AN ADHD CASE STUDY
by Barry Belt
David (not his real name) was a thirteen year old, eighth grade student who had reading and math skills one to two years below grade level. He was failing every subject and seemed destined to repeat the eigth grade. His teachers described him as disruptive and oppositional in class and stated that he had difficulty paying attention during structured and unstructured activities. The school administrators contacted his grandparents and suggested that he was likely suffering from an Attention-Deficit Hyperactivity Disorder (ADHD). They recommended that he be taken to his pediatrician and placed on Ritalin, a Class II prescription drug classified as a stimulant much like speed.
Even at home David was rebellious. His father had abandoned him virtually from birth. His mother, overwhelmed by the task of raising him and his two sisters without spousal help, relapsed into drug and alcohol abuse. She was frequently drunk and around David she was moody and volatile. He ran wild. He refused to obey her curfews, going to bed late at night and failing to rise for school in the morning. Intermittently he wet the bed. He never helped the family with housekeeping or yardwork chores. His mother’s parents, sensing that she needed help with David, and having been advised of his problems at school, intervened.
Even though David attended a good school in an affluent district, his grandparents doubted the wisdom of placing David on drugs. They thought it would only compound his problems. When they sought the advice of the family pediatrician, they asked for an alternative to Ritalin being concerned about David’s potential for developing a substance abuse problem like his mother. They were referred to A Center for Educational and Personal Development (CEPD) where they could find a balanced, non-pharmacologic treatment approach which used as its cornerstone brainwave-based biofeedback, also called Neurofeedback.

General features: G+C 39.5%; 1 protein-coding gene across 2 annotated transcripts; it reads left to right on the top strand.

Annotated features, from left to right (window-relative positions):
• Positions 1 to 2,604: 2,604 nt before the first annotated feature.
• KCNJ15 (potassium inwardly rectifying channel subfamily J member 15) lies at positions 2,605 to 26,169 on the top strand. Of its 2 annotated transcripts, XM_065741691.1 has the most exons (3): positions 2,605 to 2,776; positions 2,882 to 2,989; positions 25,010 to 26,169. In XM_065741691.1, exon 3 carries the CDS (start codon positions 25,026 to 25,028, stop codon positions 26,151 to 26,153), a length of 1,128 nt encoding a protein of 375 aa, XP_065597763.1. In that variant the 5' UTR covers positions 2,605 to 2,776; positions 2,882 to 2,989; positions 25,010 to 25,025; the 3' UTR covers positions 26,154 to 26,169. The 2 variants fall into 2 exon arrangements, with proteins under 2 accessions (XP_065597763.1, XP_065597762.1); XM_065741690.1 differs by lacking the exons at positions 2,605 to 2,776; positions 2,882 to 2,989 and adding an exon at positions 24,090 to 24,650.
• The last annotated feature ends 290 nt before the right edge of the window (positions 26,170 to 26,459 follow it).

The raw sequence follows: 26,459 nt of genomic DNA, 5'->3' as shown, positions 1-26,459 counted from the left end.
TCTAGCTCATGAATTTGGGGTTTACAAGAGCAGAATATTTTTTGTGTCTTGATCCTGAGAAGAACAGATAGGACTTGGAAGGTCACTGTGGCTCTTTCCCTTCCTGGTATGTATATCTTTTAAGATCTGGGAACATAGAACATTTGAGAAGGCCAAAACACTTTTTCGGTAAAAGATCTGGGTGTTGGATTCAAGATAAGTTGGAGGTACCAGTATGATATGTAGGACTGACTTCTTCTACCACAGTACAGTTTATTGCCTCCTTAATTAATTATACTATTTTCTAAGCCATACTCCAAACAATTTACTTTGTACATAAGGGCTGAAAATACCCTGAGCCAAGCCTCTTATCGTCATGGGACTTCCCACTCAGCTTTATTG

Upon initial evaluation Barry Belt, Director of the Center, and a Licensed Psychologist and Certified Neurotherapist, found David so hyperactive that he could only sit still for a minute. When he measured David’s brain functioning, specifically his ability to attend to a task, he found that he had too much slow- wave activity and not enough fast wave activity. In other words, his brain wave activity revealed that his brain was daydreaming instead of paying attention far too much to allow him to learn effectively.
During the interview David described himself as dumb but cool. He hung out with older, rebellious students like himself to compensate for his feelings’of inadequacy. He loved his mother but was struggling to maintain a relationship with her. He hated his father and wanted nothing to do with him. With his grandparents he had a solid and positive relationship and he especially respected his grandfather.
Barry Belt assembled the CEPD treatment team and planned an intervention for David. It was decided that David should be sent to an alternative school for children with learning disabilities. He was enrolled in individual counseling to improve his self-image. The nutritionist cut out his caffeine, reduced his sugar intake, and helped his mother plan and cook well-balanced meals. His mother began counseling with a CEPD Substance Abuse Counselor and Psychologist who helped her stop abusing drugs and alcohol, enhance her mothering skills and strenthen her role in the family. Mr. Belt met with David’s now school teachers to develop an educational plan which would work in tandem with CEPD’s efforts.
Perhaps most importantly, David began to use Neurofeedback which trained him to alter his brain functioning so that he daydreamed less and paid attention more through the use of special software and computer enhanced techniques which allowed him to monitor his progress in a videogame format.